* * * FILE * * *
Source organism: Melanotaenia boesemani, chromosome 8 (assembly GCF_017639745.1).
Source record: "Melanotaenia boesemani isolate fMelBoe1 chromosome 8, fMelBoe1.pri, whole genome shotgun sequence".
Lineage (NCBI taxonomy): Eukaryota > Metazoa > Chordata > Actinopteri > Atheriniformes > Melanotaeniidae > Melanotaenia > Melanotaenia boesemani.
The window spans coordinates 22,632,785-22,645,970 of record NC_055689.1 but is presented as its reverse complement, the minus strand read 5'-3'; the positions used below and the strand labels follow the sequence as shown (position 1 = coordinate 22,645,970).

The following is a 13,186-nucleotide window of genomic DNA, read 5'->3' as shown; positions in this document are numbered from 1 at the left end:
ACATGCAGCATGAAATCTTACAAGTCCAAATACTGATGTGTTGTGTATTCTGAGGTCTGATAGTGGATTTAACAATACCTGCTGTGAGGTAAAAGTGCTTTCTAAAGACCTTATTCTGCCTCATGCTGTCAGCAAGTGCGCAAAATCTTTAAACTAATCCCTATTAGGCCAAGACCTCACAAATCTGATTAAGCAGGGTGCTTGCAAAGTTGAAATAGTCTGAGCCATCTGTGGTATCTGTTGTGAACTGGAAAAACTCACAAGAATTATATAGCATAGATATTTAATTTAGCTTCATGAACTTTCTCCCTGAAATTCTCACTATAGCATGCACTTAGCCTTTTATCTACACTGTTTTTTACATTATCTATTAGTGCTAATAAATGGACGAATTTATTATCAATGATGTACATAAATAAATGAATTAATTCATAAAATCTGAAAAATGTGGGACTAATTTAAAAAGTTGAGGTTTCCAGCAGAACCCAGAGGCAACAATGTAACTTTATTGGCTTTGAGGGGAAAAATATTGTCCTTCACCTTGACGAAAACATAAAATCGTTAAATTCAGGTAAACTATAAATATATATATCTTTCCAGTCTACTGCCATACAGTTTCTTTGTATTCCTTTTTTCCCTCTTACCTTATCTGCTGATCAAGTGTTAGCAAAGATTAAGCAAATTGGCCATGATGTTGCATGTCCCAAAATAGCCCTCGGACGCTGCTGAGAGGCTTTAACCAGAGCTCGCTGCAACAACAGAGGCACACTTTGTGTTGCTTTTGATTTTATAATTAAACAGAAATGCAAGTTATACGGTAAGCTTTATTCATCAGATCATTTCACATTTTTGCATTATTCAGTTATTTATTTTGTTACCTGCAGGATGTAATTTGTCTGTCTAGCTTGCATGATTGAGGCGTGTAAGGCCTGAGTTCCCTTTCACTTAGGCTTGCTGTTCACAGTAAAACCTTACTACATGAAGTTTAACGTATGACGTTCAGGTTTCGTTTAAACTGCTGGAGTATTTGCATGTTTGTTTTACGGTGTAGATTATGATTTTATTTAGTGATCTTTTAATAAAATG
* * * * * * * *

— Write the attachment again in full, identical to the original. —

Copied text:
Source organism: Melanotaenia boesemani, chromosome 8 (assembly GCF_017639745.1).
Source record: "Melanotaenia boesemani isolate fMelBoe1 chromosome 8, fMelBoe1.pri, whole genome shotgun sequence".
Lineage (NCBI taxonomy): Eukaryota > Metazoa > Chordata > Actinopteri > Atheriniformes > Melanotaeniidae > Melanotaenia > Melanotaenia boesemani.
The window spans coordinates 22,632,785-22,645,970 of record NC_055689.1 but is presented as its reverse complement, the minus strand read 5'-3'; the positions used below and the strand labels follow the sequence as shown (position 1 = coordinate 22,645,970).

The following is a 13,186-nucleotide window of genomic DNA, read 5'->3' as shown; positions in this document are numbered from 1 at the left end:
ACATGCAGCATGAAATCTTACAAGTCCAAATACTGATGTGTTGTGTATTCTGAGGTCTGATAGTGGATTTAACAATACCTGCTGTGAGGTAAAAGTGCTTTCTAAAGACCTTATTCTGCCTCATGCTGTCAGCAAGTGCGCAAAATCTTTAAACTAATCCCTATTAGGCCAAGACCTCACAAATCTGATTAAGCAGGGTGCTTGCAAAGTTGAAATAGTCTGAGCCATCTGTGGTATCTGTTGTGAACTGGAAAAACTCACAAGAATTATATAGCATAGATATTTAATTTAGCTTCATGAACTTTCTCCCTGAAATTCTCACTATAGCATGCACTTAGCCTTTTATCTACACTGTTTTTTACATTATCTATTAGTGCTAATAAATGGACGAATTTATTATCAATGATGTACATAAATAAATGAATTAATTCATAAAATCTGAAAAATGTGGGACTAATTTAAAAAGTTGAGGTTTCCAGCAGAACCCAGAGGCAACAATGTAACTTTATTGGCTTTGAGGGGAAAAATATTGTCCTTCACCTTGACGAAAACATAAAATCGTTAAATTCAGGTAAACTATAAATATATATATCTTTCCAGTCTACTGCCATACAGTTTCTTTGTATTCCTTTTTTCCCTCTTACCTTATCTGCTGATCAAGTGTTAGCAAAGATTAAGCAAATTGGCCATGATGTTGCATGTCCCAAAATAGCCCTCGGACGCTGCTGAGAGGCTTTAACCAGAGCTCGCTGCAACAACAGAGGCACACTTTGTGTTGCTTTTGATTTTATAATTAAACAGAAATGCAAGTTATACGGTAAGCTTTATTCATCAGATCATTTCACATTTTTGCATTATTCAGTTATTTATTTTGTTACCTGCAGGATGTAATTTGTCTGTCTAGCTTGCATGATTGAGGCGTGTAAGGCCTGAGTTCCCTTTCACTTAGGCTTGCTGTTCACAGTAAAACCTTACTACATGAAGTTTAACGTATGACGTTCAGGTTTCGTTTAAACTGCTGGAGTATTTGCATGTTTGTTTTACGGTGTAGATTATGATTTTATTTAGTGATCTTTTAATAAAATG